Did you know that when someone is charged with a crime, courts typically set their bail amount relatively high to encourage them to appear in court?
Unfortunately, given this trend, not everyone can afford to pay bail.
If you find yourself in this situation, here are your options:
- Remain in jail until your trial concludes.
- Borrow money from a relative or close friend.
- Use your personal property as collateral.
- Get a bail bond with an experienced bail bond company and pay a 15 percent non-refundable premium.
To learn about bail amounts by crime in Las Vegas, see our article Bail Amounts By Crime In Las Vegas.
How Long Do You Stay In Jail If You Can’t Make Bail?
If you do not have the funds to pay for bail, you may have to stay in jail until your trial concludes.
Unfortunately, due to the nature of the court system, this can take weeks, months, or in rare cases, even years.
If you spend this much time in jail without a conviction, then you’re a victim of the system. Let us help you get out today!
Call us at (702) 333-2663 or apply for a bail bond online by visiting our Online Bail Request page.
What Influences Your Jail Time?
The time you spend in jail depends on many factors.
One of them is luck.
Your judge, for instance, may move up your hearing once they learn that you can’t post bail and are waiting in jail. But this isn’t a guarantee.
Another factor that influences your time in jail is the reason for your arrest.
If you or someone you know simply lost their cool and made a mistake rather than premeditated a crime, the judge may be more lenient.
Other factors that will impact your stay in jail include how likely you are to commit another crime and the likelihood of you skipping bail.
Lastly, another factor that impacts your jail stay is whether or not you have access to a bail bond with a flexible payment plan.
If you can’t afford to pay your full bail amount, contact us at All n One Bail Bonds about getting a bail bond. You’ll only need to pay your bail bond premium to us, not the full bail amount.
Are You Entitled To A Quick Trial?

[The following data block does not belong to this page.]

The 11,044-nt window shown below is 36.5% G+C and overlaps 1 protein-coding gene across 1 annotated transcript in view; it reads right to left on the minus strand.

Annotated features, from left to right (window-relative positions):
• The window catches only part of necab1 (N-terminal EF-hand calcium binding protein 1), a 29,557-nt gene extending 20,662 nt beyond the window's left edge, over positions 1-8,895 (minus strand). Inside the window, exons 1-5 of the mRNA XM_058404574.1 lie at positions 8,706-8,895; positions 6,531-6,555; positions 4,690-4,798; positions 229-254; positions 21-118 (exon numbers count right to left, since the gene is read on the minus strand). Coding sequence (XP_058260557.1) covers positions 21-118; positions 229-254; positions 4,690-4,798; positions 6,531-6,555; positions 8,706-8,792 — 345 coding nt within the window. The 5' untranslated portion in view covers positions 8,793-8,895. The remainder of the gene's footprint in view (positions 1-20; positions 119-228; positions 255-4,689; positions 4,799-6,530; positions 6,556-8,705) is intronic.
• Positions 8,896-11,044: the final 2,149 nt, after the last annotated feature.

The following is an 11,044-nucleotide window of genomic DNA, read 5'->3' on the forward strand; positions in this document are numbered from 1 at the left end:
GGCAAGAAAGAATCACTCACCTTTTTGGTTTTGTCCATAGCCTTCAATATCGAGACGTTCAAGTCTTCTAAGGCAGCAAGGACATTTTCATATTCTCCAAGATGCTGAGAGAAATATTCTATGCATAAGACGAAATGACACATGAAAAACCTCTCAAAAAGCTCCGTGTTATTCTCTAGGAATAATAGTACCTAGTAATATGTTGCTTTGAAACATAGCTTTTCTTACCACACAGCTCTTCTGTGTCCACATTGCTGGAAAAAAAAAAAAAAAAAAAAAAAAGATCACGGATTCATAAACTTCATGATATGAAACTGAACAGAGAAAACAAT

All U.S. citizens have both the constitutional right to reasonable bail and, more importantly, a speedy trial.
So, how do these rights affect you? Well, since you have the right to a speedy trial, you typically won’t have to wait years in jail while waiting for your trial to finish.
While mistakes can and do happen, by law, courts are required to schedule trials promptly.
Again though, some court dockets are so full that it may take them some time to get to your case.
This means there is no set standard for how long you may have to wait in jail if you decide not to post bail.
The unfortunate reality is that the court may not schedule hearings as fast as you may desire.
The silver lining is that the time you spend in jail before your court hearing is counted as time served on your sentence if found guilty.
What Happens If Charged With A Crime?
If you are charged with a crime and taken into custody in Nevada, you may request a “bail hearing” from the judge, during which you can ask the court for a reduction in your bail amount or even get released on O.R.
When considering your request to reduce bail, a Nevada judge will look at two main factors:
- Whether you present a threat to yourself or someone else if released.
- Whether you are a flight risk.
If you are charged with a crime and taken into custody, the question of how long do you stay in jail if you can’t make bail depends on the following options:
- You choose to remain in jail until the case comes up for trial.
- You wait for the charges to be dropped (seldom happens).
- If you are given a high bail amount, you wait until it is lowered to the point where you can post bail.
What Are Bail Bonds?
Getting arrested is more common than you think. In fact, more than 50% of Americans have or have had a family member who is incarcerated.
Given how many people go to jail, it’s important to understand what bail bonds are.In short, they are a form of assurance that courts use to ensure that you show up for court. A bail bond, in some sense, is like an insurance policy used by courts.